Roughley is an electoral ward within the Royal Town of Sutton Coldfield, and is the most northerly part of the administrative area covered by the Royal Sutton Coldfield Town Council and the City of Birmingham. Over half of Roughley Ward is attractive Green Belt countryside, including arable and dairy farms, historic field boundaries survive with mature hedgerows and woodlands. Several public footpaths provide access to the countryside and the one linking Hillwood Road and Dale Farm provides distant views of Lichfield Cathedral and on a clear day the Pennine Hills.
Roughley was historically part of the county of Warwickshire and is now within the West Midlands. It includes parts of the old parishes of Hill and Canwell, and before May 2018 most of the area was within Four Oaks Ward.
Local facilities within Roughley include the Mitchell Centre with independent shops, an art gallery, and bistro, all in premises converted from agricultural buildings, and nearby is the Chase Farm Shop with links to the farmer and butcher, Walter Smith.
Roughley Ward includes the Moor Hall Estate, containing Moor Hall Farm House, (listed grade II*), dating from the late fourteenth century, which was the birthplace of John Vesey, Bishop of Exeter (born circa 1462), who became the great benefactor of Sutton Coldfield through his connections with King Henry VIII. The estate also includes Moor Hall Hotel upon the site of the former mansion built by John Vesey for his own occupation, and there is also a golf course and exclusive housing.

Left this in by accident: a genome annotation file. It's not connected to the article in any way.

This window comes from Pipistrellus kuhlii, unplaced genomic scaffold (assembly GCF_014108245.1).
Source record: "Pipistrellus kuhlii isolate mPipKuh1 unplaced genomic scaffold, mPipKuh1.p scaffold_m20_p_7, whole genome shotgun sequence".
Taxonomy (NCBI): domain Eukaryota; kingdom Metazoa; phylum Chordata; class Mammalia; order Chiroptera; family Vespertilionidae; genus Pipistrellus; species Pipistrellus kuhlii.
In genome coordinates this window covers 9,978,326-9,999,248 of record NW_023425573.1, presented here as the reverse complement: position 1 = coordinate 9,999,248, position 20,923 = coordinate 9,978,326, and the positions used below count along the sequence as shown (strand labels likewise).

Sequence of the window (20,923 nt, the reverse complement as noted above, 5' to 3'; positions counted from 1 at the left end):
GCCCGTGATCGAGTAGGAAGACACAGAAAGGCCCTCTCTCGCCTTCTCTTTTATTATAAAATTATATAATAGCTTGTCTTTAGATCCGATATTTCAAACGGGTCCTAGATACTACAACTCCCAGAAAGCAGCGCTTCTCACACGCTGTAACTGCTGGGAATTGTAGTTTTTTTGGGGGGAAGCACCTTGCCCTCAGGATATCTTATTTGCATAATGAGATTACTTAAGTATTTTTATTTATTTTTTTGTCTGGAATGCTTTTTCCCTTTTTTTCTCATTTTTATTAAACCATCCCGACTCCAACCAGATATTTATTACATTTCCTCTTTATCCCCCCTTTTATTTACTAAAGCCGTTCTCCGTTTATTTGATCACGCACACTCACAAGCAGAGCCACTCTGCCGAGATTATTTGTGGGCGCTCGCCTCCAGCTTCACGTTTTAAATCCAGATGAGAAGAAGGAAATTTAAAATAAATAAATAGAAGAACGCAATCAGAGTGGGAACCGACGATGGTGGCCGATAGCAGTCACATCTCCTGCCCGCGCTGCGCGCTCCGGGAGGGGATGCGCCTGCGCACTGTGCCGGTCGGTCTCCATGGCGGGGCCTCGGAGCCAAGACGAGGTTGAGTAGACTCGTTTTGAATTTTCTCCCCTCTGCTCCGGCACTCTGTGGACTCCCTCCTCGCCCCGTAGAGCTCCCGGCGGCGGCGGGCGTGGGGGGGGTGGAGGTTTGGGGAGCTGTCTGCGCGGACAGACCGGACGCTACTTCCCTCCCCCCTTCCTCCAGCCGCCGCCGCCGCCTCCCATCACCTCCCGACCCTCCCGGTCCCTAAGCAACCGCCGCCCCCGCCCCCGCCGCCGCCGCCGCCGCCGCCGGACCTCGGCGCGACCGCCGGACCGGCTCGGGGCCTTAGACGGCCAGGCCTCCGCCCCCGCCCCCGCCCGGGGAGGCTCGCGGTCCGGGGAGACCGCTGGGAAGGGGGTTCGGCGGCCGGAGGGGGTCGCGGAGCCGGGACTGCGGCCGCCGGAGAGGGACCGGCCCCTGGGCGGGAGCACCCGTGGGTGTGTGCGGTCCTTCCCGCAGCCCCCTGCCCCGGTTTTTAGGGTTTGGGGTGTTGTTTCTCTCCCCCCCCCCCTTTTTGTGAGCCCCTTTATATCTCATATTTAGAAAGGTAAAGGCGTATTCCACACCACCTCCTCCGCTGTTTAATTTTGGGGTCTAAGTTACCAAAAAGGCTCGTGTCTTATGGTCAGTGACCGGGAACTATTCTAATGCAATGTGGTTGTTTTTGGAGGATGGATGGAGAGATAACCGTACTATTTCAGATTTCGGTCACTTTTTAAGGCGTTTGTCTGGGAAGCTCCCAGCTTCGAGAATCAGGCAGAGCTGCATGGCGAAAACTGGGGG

John Vesey built 51 stone houses for the people of Sutton Coldfield in the sixteenth century and surviving houses within Roughley Ward include Vesey Grange (grade II* listed), on Weeford Road, and Vesey Cottage, (grade II* listed), upon the land of Wheatmoor Farm, accessed off Withyhill Road.
Other notable buildings include Ashfurlong Hall, (grade II* listed), Tamworth Road, a manor house dating mainly from the late eighteenth century, but incorporating earlier sixteenth century buildings.
Roughley Ward includes the Harvest Fields development, built by Barratt Homes and Crest Nicholson at the start of the twenty-first century, with several hundred homes arranged around a small park containing a community centre and nursery school, together with an access to Little Sutton Primary School.
The X5 bus route goes from Roughley-Birmingham-Roughley every 20 minutes Mon - Sat daytime and every 30 minutes Sunday daytime.  The 604 stops at Little Sutton Road, which is within walking distance of Roughley.
Four Oaks railway train station is approximately one mile from the Harvest Fields development in Roughley.
The M6 Toll Road and A38 run along the Eastern boundary of Roughley Ward.
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